As expected, my last blog entry has provoked the ire of my favourite young grassroots leader. He's most upset that I happened to know another grassroots leader who had a different point of view from the Mas Selamat affair. He's now determined that I tell him where my other friend came from because he's very sure that "The Grassroots NEVER called for the Minister to resign" over the Mas Selamat affair. Of course, there's only one appropriate measure to deal with adolecents who can't handle anything beyond their perceptions of the world - ignore their demands. Seriously, the young man seems to have forgotten what the grassroots movement is supposed to do - namely provide those in power with opinions from the ground.
Breaking bad news is never a pleasent experience. Unless you have a particularly sadistic streak, watching people get upset is generally not pleasent. Optimism is infectious but pessimism is lethally contageous. If getting depressed is key to your happiness - hang around the distressed.
Throughout history people have done everything in their power to avoid bad news. The Romans even went as far as executing messengers who brought bad news and those that brought good news were covered with gold. These day's we've become more civilised, we just hire PR consultants to make bad news sound good. I've been in and around PR long enough to know that PR people only find real appreciation when things turn really sour.
I must admit that I'm guilty of breaking the policy of "Honesty being the best poilcy." When a friend working in a restaurant ask me how I found the special dish, I always say I thought it was good even when I might think otherwise. If I don't like the dish....I just avoid ordering it the next time round. My friends in the restaurant business in particular are so earnest about wanting to please that I'm terrified of crushing their hopes.
I was even like this with my ex-wife. She'd ask - "Are you seeing anyone?" I'd always say no and I would go into details of how my sex life has died because she wasn't around. It was simply easier to stick to that line than deal with the crying and screaming.
But as in the example of my ex-wife, the truth is often necessary to make life liveable. Our desire to protect the feelings of others often does more harm than good. Yes, I had to put up with a crying and screaming ex-wife when I accidentally revaled that I had actually slept with someone else but since she stopped speaking to me...life has become remarkably peaceful. Both of us have gone onto better things...free from our self-destructive habits when we were together. As Simon Cowell, American Idol's nasty British judge has consistently argued, causing a bit of short term pain is sometimes kind - incidentally, much as American's may boo his sarcastic remarks, their voting paterns on the show agree with him.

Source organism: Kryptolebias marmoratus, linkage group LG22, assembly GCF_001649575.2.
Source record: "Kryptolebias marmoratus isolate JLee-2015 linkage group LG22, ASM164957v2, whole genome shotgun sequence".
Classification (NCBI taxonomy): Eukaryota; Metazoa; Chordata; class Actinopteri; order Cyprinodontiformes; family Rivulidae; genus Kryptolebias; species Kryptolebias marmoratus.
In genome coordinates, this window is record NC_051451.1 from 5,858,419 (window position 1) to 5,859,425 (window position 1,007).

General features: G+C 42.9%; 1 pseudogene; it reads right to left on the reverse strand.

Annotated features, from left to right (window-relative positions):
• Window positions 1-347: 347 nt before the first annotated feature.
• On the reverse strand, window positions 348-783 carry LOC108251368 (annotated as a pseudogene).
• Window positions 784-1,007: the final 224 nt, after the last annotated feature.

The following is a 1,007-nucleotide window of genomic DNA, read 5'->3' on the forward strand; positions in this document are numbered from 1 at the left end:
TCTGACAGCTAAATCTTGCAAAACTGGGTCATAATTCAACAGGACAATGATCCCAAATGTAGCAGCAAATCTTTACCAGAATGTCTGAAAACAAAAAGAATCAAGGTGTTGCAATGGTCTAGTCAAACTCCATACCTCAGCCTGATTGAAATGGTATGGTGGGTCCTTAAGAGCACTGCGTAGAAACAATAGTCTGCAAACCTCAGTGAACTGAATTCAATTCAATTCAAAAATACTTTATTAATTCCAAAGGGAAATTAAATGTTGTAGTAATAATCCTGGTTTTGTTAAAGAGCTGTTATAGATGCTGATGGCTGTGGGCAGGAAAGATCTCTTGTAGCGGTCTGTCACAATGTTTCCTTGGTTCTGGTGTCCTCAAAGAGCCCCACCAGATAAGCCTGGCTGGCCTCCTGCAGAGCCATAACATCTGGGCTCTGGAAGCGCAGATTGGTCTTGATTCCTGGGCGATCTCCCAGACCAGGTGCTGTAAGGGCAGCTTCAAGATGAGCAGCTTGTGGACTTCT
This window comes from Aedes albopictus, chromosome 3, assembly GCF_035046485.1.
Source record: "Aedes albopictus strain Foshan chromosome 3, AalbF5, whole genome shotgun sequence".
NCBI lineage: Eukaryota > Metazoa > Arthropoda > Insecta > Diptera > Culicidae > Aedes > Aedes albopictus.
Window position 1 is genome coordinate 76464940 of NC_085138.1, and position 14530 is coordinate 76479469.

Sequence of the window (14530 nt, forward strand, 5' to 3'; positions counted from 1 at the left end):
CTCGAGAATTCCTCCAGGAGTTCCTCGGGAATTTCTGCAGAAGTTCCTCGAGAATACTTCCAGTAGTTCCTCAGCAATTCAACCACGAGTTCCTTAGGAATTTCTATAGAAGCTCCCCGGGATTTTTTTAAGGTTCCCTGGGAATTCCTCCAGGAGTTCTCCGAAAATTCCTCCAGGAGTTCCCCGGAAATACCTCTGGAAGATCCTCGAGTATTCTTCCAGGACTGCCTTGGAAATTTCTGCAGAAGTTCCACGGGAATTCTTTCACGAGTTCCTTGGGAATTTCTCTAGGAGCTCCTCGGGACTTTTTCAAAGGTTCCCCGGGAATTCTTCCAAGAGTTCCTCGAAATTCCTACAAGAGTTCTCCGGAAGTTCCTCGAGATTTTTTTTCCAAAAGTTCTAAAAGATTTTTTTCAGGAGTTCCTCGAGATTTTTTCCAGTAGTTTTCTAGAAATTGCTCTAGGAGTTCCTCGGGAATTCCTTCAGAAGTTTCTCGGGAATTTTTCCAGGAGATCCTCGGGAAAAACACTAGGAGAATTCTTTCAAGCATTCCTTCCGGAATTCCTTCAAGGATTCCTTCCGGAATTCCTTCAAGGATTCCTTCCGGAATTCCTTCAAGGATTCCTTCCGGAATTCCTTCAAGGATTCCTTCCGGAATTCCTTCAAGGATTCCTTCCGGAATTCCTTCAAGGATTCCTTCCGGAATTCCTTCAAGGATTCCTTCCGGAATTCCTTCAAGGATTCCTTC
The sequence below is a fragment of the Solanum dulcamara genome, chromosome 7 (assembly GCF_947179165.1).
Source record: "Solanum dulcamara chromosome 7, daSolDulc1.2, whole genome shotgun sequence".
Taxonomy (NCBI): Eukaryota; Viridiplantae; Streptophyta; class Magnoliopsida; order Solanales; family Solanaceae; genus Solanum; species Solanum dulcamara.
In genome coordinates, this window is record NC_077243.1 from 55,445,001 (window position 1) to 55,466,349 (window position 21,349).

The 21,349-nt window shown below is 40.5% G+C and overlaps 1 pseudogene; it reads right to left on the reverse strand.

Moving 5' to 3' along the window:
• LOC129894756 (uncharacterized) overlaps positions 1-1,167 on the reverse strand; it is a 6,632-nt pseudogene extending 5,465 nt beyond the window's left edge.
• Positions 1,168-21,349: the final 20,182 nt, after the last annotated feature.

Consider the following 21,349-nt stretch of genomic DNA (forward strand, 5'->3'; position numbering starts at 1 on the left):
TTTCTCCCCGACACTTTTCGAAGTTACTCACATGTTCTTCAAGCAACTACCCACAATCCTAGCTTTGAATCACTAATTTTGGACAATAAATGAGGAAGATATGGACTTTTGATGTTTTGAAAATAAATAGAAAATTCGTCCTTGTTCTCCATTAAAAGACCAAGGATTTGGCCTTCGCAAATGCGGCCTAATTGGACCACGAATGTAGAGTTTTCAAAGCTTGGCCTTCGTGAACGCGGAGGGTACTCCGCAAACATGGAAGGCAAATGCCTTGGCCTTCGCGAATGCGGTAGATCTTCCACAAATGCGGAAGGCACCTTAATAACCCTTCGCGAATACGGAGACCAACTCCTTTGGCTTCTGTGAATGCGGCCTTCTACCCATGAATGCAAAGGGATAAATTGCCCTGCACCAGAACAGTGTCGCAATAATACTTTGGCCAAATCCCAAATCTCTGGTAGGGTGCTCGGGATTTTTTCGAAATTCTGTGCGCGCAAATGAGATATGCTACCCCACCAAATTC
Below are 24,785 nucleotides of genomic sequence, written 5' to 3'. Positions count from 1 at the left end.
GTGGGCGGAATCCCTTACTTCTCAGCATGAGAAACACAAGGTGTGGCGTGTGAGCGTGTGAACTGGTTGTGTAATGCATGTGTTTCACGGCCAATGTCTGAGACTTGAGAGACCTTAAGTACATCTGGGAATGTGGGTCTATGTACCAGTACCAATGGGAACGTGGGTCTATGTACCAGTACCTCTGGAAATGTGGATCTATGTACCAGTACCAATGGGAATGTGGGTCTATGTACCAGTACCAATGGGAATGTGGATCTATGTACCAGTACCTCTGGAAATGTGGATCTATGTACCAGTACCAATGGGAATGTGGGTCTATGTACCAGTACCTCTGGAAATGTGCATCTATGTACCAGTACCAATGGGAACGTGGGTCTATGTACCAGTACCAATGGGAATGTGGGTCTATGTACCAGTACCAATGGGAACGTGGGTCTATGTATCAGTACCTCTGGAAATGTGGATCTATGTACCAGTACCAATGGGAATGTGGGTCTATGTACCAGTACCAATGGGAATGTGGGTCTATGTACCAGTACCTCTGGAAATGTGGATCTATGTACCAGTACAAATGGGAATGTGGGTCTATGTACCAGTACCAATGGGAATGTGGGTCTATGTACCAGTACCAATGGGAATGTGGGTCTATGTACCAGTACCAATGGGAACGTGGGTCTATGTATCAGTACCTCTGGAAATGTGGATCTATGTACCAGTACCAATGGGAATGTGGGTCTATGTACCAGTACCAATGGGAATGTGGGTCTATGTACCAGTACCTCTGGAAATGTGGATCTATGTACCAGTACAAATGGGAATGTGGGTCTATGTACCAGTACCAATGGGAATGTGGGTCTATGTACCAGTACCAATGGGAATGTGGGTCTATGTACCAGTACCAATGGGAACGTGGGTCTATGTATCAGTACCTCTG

There are times when there is no possible way to not break bad news. I remember Dad once got very upset with me because, well, I delayed breaking bad news to him. He was under stress, and somehow I didn't know how to tell him something that would only increase his stress. When I finally told him...he was actually more upset with me. His words were, "Did you avoid telling me because you didn't want to upset me? Well, you've actually cost me time - time I could have spent solving the problem."
And he's right. Life is full of problems and problems basically need to be solved. However, we can't do anything about the problem if we don't know the problem exist or how serious the problem actually is. But how do you break the news of a problem particularly when the boss is not in a terribly good mood. Is it worth getting a shelling in the morning?
So here lies the dilema for many people at the top. Nobody actually wants to offend them and so nobody actually tells the truth when they ask. Are you seriously going to tell the Prime Minister to his face that you think the nation is going to the dogs when he's dropped by your home and made sure your neighbours saw him akowledge you?
In Singapore, where political power is especially adictive, those in power never get the chance to see gound realities. It's easier to sweep things under the carpet when the VIP is being shown around. Once again, why risk upsetting your boss if you can avoid it. As a former teacher from a neighbourhood school, I know that there are "Problem" schools in Singapore. However, whenever someone vaguely important arrives, the "Problem" school is made-over into something quite swanky - that is until the VIP leaves. As such, our Ministers are forced to rely on statistics concocted by whatever focus group.
The media is of course a party to this situation. Editors who have been sued silly by the government over the smallest of things, have become so weary of offending people that not only do they avoid publishing criticism of government policy, they've even reached the stage of bargining good news for ads and bad news about advertisers hardly hits the news stands. Issues are ignored because...why talk about them when you risk offending someone you should not.
But this cannot be healthy for anyone. The Romans recognised that it was necessary to have a slave remind a triumphant general he was merely mortal when they had "Triumph" parades. These days those in power need to look for ways to get a glimpse from the view as it is. King Abdullah of Jordan even goes as far as walking around town in disguise so he can get a feel of what it's like on the ground.
Of course, not everyone can do what King Abdullah does. But don't worry. Blogs are there to create a debate, a questioning of society that somehow never apprears where it should.